Editorial: Yes, drowsy driving is a big deal

While much attention is justifiably given to the problems of drunken driving and distracted driving, there is much less focus on drowsy driving. But individuals driving when extremely tired pose a serious problem that endangers more people than just the driver.

More than one in four motorists (28%) reported being so tired in the last month they had a hard time keeping their eyes open behind the wheel, according to a new AAA Foundation for Traffic Safety study.

Younger drivers most at risk

Drivers between ages 19 and 24 are especially at risk because they most likely drive while fatigued, according to the foundation’s 2013 Traffic Safety Culture Index on Drowsy Driving. These young adults usually are less alert while driving than other age groups because they tend to stay up late and rise early.

On the other hand, the study disclosed that older drivers 75 years and up, and younger drivers between 16 and 18, were the least likely to drive while extremely fatigued. Older drivers tend to self-regulate their driving habits as their visual abilities change, while younger drivers are restricted from late-night drives because of graduated driver’s license requirements.

“Many drivers simply underestimate the problem of driving while extremely tired and overestimate their ability to deal with it,” said Lloyd P. Albert of AAA Southern New England.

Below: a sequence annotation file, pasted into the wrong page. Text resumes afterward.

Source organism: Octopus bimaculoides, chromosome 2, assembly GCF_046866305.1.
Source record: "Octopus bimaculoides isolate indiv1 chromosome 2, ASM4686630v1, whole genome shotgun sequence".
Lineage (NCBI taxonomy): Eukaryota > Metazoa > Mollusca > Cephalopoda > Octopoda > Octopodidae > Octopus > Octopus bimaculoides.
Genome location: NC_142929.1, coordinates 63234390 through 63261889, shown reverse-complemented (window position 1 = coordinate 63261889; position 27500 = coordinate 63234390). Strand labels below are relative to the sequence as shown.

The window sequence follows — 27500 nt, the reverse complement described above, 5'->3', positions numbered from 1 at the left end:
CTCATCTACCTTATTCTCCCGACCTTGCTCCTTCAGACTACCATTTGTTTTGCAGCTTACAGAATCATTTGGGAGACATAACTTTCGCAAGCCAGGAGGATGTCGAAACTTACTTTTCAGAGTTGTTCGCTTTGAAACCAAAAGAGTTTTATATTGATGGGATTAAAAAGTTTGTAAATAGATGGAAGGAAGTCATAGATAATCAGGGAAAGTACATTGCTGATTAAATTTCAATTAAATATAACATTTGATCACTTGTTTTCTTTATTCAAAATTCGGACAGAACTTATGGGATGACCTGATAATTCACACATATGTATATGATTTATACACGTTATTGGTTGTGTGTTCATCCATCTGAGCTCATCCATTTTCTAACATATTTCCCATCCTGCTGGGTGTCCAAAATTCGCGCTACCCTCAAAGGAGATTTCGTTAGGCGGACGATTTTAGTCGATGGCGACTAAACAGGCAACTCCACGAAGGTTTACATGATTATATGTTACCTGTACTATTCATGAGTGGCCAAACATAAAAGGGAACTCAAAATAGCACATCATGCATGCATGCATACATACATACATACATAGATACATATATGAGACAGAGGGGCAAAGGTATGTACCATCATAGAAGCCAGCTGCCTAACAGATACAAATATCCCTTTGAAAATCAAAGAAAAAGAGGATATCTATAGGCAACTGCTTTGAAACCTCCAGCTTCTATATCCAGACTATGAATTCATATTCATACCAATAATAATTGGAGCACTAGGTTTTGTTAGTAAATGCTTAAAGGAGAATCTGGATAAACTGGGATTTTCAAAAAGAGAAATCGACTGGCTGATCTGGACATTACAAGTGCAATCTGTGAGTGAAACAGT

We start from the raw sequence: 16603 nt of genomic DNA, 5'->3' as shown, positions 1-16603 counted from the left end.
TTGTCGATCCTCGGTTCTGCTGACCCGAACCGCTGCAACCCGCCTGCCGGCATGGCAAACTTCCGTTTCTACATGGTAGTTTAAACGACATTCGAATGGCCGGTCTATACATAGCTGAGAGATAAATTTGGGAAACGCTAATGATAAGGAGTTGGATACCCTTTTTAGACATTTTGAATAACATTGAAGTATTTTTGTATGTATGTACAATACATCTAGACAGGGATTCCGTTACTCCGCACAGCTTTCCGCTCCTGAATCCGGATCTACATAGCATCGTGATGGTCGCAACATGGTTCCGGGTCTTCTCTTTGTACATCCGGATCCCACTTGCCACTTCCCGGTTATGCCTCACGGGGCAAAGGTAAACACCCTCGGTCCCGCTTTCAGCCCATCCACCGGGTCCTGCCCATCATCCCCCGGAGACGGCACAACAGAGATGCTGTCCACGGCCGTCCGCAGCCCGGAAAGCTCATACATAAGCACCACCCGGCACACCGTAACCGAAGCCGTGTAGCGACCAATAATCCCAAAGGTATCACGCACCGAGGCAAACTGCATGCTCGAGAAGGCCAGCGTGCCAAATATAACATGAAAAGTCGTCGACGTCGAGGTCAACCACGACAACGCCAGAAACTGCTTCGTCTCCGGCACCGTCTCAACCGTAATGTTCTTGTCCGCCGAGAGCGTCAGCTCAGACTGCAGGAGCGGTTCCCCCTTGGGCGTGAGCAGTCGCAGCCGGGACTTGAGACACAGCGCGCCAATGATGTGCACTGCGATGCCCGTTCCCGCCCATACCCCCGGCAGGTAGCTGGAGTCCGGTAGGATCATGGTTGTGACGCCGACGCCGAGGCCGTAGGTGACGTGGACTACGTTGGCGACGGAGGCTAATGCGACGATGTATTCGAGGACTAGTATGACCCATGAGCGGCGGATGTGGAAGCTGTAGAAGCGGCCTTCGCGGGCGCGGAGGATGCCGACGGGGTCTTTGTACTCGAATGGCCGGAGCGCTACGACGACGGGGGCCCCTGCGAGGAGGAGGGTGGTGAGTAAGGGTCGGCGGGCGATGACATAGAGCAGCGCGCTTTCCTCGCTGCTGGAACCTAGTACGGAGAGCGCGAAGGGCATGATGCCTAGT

To support the National Sleep Foundation’s Drowsy Driving Prevention Week campaign from Nov. 3 to 10, AAA released the study results, which highlight the risks of drowsy driving.

Causes lapses in judgment

Despite widespread disapproval of drowsy driving, it continues to be a significant threat to the motoring public because it slows reaction time, impairs vision and causes lapses in judgment — all actions that are similar to driving drunk.

“Many times a very fatigued driver may fall asleep for several seconds at the wheel without even realizing it,” Albert pointed out.

The foundation study also found that 95% of drivers believe it’s somewhat or completely unacceptable to drive when they’re so tired it is difficult to keep their eyes open, and 83% believe drowsy drivers pose a “somewhat” or “very serious” threat to their personal safety.

Warning signs

Some warnings signs that may signify drowsiness while driving are:

— The inability to recall the last few miles traveled.

— Having disconnected or wandering thoughts.

— Having difficulty focusing or keeping your eyes open.

— Feeling as though your head is very heavy.

— Drifting out of your driving lane, perhaps driving on the rumble strips.

— Yawning repeatedly.

— Accidentally tailgating other vehicles.

— Missing traffic signs.

Stop and rest

If you find yourself driving while fatigued, AAA urges motorists to stop driving and find a safe place to pull over. It’s always better to be safe than sorry.

Remember, an unnecessary accident can negatively impact the lives of many people. People can die, people can be maimed, and the person at fault can face a lot of liability.

For more information about drowsy driving, go to the National Sleep Foundation website at DrowsyDriving.org.